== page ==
The sterling to Australian dollar interbank exchange rate has reached 1.9327 today. This is a new 41-month high, its strongest since the day after the UK’s Brexit referendum, on June 24th 2016.
The GBP to AUD interbank exchange rate has hit this new 41-month high, because markets continue to factor in a high probability that Prime Minister Boris Johnson’s Conservatives will win a majority of seats, when Britons go to the ballot boxes this Thursday.
In particular, the odds of a Tory majority win now stand at 80%, 15% higher than a week ago, and the most since the election campaign began.
In general, investors want a single political party to clearly win this Thursday’s election, to finalise Brexit, begin negotiating the future UK/EU trade deal, and provide greater certainty for British businesses. So investors’ expectation of a clear result has strengthened the pound.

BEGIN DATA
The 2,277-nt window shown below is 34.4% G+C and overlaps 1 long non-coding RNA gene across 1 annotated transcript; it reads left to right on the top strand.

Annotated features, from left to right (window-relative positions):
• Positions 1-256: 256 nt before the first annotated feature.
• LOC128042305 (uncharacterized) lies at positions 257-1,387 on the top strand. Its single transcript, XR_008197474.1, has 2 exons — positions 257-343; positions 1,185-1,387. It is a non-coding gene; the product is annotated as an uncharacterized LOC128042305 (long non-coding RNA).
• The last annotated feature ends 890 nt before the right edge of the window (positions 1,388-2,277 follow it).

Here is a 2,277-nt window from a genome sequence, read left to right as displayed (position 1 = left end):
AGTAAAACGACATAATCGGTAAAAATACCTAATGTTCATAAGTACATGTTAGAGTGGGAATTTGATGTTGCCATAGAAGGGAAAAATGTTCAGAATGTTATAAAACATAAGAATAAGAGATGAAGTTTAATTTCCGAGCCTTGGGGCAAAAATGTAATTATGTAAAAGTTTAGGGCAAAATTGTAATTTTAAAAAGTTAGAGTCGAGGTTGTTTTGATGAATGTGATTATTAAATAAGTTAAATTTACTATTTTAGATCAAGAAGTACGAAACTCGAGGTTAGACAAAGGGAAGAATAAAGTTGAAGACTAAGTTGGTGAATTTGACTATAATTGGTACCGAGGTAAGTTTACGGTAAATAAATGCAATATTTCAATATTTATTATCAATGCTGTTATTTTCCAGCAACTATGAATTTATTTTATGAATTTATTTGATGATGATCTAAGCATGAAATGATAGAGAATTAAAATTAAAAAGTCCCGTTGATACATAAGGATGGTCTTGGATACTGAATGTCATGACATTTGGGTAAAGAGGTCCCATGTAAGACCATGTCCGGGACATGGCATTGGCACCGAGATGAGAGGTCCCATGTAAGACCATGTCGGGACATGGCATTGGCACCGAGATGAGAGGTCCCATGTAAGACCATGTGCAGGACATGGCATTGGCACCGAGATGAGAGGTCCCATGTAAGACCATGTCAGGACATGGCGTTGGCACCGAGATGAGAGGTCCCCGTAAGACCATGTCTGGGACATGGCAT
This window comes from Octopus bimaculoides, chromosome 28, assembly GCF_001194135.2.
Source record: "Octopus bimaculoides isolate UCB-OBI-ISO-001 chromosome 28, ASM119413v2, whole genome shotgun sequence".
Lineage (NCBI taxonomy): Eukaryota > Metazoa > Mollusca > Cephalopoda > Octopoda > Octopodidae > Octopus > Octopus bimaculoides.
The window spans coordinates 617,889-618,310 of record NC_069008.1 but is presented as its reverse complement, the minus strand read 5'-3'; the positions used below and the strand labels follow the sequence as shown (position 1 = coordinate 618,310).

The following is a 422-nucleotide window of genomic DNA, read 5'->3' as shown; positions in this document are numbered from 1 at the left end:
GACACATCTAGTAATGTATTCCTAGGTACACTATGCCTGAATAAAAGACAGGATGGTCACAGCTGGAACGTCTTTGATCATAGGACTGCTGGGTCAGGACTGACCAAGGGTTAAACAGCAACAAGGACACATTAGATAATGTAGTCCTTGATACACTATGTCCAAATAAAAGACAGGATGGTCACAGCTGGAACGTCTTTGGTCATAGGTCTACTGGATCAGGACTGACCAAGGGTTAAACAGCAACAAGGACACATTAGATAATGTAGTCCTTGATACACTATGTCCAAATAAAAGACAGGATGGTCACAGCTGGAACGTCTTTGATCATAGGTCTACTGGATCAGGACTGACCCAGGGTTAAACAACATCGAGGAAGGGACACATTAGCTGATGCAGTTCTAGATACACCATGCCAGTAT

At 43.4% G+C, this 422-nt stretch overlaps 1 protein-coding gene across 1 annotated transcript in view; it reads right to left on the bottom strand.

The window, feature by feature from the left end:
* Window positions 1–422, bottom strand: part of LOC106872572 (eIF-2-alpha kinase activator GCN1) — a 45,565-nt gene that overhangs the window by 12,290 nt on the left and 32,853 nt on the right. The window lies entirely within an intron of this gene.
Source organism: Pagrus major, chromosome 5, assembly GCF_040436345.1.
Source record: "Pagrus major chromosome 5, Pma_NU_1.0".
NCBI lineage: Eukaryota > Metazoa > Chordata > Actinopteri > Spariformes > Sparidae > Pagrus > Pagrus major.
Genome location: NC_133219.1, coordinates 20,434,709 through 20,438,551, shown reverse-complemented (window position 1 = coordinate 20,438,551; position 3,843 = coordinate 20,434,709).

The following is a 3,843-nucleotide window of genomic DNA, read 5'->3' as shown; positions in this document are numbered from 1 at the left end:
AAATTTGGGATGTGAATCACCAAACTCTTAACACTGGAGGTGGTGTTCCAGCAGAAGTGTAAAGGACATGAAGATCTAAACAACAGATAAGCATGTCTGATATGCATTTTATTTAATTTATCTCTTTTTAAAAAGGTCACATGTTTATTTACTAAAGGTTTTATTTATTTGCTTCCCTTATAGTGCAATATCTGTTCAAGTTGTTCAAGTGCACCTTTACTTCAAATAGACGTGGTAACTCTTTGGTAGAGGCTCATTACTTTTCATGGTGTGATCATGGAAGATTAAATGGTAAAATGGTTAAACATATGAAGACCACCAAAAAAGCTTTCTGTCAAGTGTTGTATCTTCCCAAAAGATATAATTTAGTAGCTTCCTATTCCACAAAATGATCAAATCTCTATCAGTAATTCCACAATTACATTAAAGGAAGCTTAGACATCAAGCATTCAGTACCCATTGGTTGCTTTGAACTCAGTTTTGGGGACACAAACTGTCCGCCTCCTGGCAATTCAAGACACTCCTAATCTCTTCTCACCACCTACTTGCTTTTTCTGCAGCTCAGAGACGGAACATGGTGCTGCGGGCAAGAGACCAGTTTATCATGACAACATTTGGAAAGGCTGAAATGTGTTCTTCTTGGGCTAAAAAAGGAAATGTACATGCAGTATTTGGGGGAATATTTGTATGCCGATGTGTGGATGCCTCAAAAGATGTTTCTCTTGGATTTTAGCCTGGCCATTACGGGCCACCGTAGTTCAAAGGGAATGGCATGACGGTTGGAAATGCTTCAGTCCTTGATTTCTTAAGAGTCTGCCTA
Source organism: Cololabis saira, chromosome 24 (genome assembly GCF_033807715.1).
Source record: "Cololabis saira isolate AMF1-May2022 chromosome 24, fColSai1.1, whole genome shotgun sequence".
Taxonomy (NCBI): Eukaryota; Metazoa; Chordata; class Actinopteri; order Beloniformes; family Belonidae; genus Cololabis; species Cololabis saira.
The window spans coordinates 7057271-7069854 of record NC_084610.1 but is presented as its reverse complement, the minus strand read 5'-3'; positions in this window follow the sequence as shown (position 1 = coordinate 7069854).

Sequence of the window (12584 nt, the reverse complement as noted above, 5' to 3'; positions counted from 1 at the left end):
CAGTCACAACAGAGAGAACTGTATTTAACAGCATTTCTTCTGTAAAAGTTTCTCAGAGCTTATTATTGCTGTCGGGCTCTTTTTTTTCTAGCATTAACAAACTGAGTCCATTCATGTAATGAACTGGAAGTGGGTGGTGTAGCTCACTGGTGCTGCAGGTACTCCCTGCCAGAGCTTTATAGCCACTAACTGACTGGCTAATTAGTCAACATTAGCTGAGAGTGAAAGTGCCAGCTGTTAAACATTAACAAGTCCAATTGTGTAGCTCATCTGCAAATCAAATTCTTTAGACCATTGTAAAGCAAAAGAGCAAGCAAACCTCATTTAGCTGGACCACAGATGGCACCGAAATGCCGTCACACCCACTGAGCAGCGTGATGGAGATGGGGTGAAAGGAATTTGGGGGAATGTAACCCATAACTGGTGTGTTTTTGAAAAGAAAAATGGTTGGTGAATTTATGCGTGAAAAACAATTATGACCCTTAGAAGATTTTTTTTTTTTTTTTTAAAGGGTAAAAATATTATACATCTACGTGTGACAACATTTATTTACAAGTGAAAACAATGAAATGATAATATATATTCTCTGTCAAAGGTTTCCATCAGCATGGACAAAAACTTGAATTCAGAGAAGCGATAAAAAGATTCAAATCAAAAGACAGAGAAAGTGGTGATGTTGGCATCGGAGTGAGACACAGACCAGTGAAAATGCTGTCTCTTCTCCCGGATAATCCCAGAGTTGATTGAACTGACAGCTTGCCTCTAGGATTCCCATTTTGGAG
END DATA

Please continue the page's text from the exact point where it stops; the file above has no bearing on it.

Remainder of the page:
UK GDP Unexpectedly Flat in October
However, turning to the UK economy, it’s worth noting that Britain’s GDP (Gross Domestic Product) was flat at 0.0% in October, according to the Office for National Statistics (ONS) this morning.
This was below economists’ forecasts for a 0.1% rise in GDP growth, so tells us that Britain’s economy underperformed at the start of Q4 2019, between October and December. What’s more, according to watchdog IHS Markit’s PMIs (Purchasing Managers’ Indices) last week, the UK might have contracted in November too.
If so, this would highlight that the Brexit uncertainty continues to weigh on the UK economy, raising the risk of a contraction in the last three months of the year. This might influence sterling too.
Australia’s Economy Tipped to Weaken in 2020
That said, looking Down Under, Australia’s economy is forecast to weaken further in 2020. According to a recent International Monetary Fund (IMF) report, Australia’s could be one of the slowest developed economies next year, as the US/China trade war weighs on confidence and investment.
As a result, the Reserve Bank of Australia (RBA) is being tipped to cut interest rates to a new all-time low of 0.25%, their effective lower bound.
However, while this would cut the cost of a loan in the antipodean nation, the fact that interest rates are so low could simultaneously concern Australia’s businesses and consumer, thereby weakening the AUD.
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